> disallow native apps as clients, for example.
> >
> > wrt 2) Yes, I think that's the reason. And OAuth is a appropriate
> protocol to achieve this goal, even for mobile apps. Why?
> >
> > A typical mobile application consists of the app itself on the
> device and a corresponding backend service storing user data and
> implementing business and integration logic. Let's assume this
> application features address book import from other service
> providers. W/o OAuth, the app would gather the end-user's credential
> for a certain address book service and pass it to its backend
> service. This service in turn uses this credentials to access the
> service provider's API. So in such a scenario the following parties
> get in touch with the user credentials:
> > - the app
> > - the app's backend service
> > - the address book resource server
> With native mobile apps, the client (= app & app backend) isn't it plenty
> enough to be seriously scary if they can screen scrape the credentials
> with impunity? What problem was solved again?
> >
> > What threats do you see here? And which is most likely to occur?
> My favorite is an attack against the log files or the database of
> the backend service in order to obtain the end-users passwords for
> the resource server. Why? Because the cost/benefit ratio for an
> attacker is much better then attacking any app installation on a
> device and the protective measure on the resource server might be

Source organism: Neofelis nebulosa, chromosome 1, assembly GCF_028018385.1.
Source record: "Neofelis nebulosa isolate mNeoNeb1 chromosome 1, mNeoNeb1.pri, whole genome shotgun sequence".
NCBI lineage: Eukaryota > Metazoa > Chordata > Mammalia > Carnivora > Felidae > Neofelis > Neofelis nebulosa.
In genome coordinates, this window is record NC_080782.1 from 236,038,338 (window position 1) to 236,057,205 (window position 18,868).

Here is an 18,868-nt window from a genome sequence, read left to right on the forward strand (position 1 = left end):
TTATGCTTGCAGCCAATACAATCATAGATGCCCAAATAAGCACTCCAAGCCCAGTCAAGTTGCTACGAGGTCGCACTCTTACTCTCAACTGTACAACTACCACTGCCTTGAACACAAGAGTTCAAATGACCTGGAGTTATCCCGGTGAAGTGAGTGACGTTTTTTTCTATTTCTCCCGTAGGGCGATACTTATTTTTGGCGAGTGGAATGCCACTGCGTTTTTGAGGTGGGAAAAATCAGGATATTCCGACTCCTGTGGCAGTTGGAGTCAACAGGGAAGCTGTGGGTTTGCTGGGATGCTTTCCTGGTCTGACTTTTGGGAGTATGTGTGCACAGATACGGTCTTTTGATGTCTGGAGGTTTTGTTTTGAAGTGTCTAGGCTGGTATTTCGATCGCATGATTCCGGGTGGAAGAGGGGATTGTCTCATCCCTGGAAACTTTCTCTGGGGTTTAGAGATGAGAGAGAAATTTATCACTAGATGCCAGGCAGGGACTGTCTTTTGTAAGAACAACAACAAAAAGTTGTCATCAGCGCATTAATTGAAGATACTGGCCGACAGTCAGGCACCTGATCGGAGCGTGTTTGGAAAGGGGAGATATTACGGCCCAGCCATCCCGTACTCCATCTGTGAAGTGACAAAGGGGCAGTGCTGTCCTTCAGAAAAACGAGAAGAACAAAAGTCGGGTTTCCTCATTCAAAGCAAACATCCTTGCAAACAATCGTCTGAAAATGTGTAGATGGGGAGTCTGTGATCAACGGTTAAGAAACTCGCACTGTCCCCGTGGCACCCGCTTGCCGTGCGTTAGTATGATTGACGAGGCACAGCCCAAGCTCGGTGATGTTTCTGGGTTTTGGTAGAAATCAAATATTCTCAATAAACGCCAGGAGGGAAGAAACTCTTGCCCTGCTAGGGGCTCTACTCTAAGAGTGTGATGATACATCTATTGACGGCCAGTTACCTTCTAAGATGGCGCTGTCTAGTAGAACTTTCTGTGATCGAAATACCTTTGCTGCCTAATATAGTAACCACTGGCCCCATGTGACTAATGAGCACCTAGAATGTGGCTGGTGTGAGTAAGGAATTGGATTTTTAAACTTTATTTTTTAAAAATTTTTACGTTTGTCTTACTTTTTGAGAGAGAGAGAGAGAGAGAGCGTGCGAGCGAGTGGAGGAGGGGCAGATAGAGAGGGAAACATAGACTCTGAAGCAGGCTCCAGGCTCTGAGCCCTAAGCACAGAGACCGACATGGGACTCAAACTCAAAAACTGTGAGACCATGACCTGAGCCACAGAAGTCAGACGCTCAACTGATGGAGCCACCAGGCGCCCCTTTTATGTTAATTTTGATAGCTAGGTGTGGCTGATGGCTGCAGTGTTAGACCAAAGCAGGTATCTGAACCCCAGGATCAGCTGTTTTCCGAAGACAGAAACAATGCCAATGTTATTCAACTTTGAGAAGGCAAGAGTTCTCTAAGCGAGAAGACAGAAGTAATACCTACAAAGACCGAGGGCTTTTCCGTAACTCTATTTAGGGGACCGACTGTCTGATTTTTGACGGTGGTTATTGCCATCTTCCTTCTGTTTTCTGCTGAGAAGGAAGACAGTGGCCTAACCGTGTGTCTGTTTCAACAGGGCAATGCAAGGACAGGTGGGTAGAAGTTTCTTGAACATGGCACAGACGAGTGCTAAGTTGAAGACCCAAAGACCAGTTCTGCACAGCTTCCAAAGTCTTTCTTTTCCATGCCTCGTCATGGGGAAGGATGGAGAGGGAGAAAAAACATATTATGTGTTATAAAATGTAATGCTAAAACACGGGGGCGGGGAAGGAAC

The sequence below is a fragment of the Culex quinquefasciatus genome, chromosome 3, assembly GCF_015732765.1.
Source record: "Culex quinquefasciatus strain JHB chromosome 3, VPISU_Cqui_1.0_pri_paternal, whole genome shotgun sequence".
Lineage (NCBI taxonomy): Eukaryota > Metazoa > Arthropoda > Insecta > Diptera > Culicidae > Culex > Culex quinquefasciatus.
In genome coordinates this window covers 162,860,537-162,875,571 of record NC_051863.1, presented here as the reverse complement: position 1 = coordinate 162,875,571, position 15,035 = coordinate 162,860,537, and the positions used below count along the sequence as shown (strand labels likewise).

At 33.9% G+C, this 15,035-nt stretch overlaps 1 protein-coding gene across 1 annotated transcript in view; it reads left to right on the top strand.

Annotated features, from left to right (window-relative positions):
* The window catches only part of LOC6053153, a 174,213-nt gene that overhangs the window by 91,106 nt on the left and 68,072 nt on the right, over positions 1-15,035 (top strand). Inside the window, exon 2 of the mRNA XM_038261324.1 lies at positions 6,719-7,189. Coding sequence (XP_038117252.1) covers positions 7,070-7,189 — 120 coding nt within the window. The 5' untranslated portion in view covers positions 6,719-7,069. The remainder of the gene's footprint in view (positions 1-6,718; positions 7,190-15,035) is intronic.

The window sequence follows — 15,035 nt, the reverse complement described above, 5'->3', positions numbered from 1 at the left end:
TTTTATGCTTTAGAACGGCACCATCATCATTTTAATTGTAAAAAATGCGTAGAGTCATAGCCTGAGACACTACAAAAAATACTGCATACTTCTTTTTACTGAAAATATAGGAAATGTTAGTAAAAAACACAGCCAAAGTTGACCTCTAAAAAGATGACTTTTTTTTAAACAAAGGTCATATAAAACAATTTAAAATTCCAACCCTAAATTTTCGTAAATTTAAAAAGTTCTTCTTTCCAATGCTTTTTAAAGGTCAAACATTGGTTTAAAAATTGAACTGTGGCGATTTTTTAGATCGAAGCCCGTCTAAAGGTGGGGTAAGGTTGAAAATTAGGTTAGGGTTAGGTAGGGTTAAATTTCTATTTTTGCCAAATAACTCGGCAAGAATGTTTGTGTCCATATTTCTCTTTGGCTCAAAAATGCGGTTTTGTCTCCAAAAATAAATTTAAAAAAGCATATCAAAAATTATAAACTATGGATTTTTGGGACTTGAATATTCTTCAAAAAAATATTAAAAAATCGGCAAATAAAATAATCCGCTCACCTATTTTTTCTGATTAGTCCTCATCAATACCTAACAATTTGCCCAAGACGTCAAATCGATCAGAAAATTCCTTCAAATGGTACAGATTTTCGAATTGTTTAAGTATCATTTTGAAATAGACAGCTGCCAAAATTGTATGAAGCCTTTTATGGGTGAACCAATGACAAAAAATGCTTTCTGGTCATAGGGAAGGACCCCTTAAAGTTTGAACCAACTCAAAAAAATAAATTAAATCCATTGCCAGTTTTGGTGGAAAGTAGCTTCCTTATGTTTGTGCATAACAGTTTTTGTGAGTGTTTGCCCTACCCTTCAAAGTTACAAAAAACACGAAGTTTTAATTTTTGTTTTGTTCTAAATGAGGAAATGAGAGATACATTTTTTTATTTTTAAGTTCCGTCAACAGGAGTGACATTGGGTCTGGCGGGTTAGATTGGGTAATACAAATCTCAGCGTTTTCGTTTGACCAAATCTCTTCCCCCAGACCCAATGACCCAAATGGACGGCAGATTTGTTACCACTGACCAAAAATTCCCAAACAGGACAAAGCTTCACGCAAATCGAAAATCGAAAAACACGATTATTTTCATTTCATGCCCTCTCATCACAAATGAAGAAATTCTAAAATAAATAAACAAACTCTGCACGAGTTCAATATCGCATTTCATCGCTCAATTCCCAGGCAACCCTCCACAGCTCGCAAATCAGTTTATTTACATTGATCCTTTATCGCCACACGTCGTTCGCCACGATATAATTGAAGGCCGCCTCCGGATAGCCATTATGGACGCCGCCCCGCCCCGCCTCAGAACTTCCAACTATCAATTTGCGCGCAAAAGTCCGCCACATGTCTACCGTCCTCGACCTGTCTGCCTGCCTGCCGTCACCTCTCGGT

> more appropriate then on the client side (backend service).
> Botnets prove that either is a successful business model. This isn't a
> sum game, after all.
> > OAuth mitigates this kind of attack by reducing the number of
> parties handling user credentials to the authorization server and
> the user agent. So even if the app itself would be the user agent
> (which is not recommended),
> Not recommended? It's messed up even thinking of it that way. The
> app is potentially
> *evil*. It really doesn't care what the IETF RECOMMENDS. If it's
> useful for it to be the
> UA, it's going to do just exactly that.
> > it would directly interact with the authorization server and the
> app's backend service would use tokens instead of end-user credentials.
> The problem here is the capture of end user credentials. I believe that
> defends pretty well in the trusted desktop browser scenario it set
> out to solve
> for. I do not believe that it does that in the new reality of native
> apps, and embedded
> webviews.
> | Moreover, the recommended way is to let the app delegate the flow
> to a trusted system
> | component on the user's device, such as the system browser or an
> account manager. In that
> | case, the 3rd party is not getting in touch with the user
> credentials at all.
> Again, the Bad Guys are specifically and completely uninterested in
> being good and
> sending it to a trusted component. They will disregard this RECOMMEND
> than you can type it.
> >
> > I think the key question is whether anyone expects OAuth to solve
> the phishing problem. I don't think this is its main purpose, but it
> could facilitate to overcome the habit to enter user credentials
> everywhere. And this in turn may contribute to the fight against
> There's much more to this than just phishing.
> Mike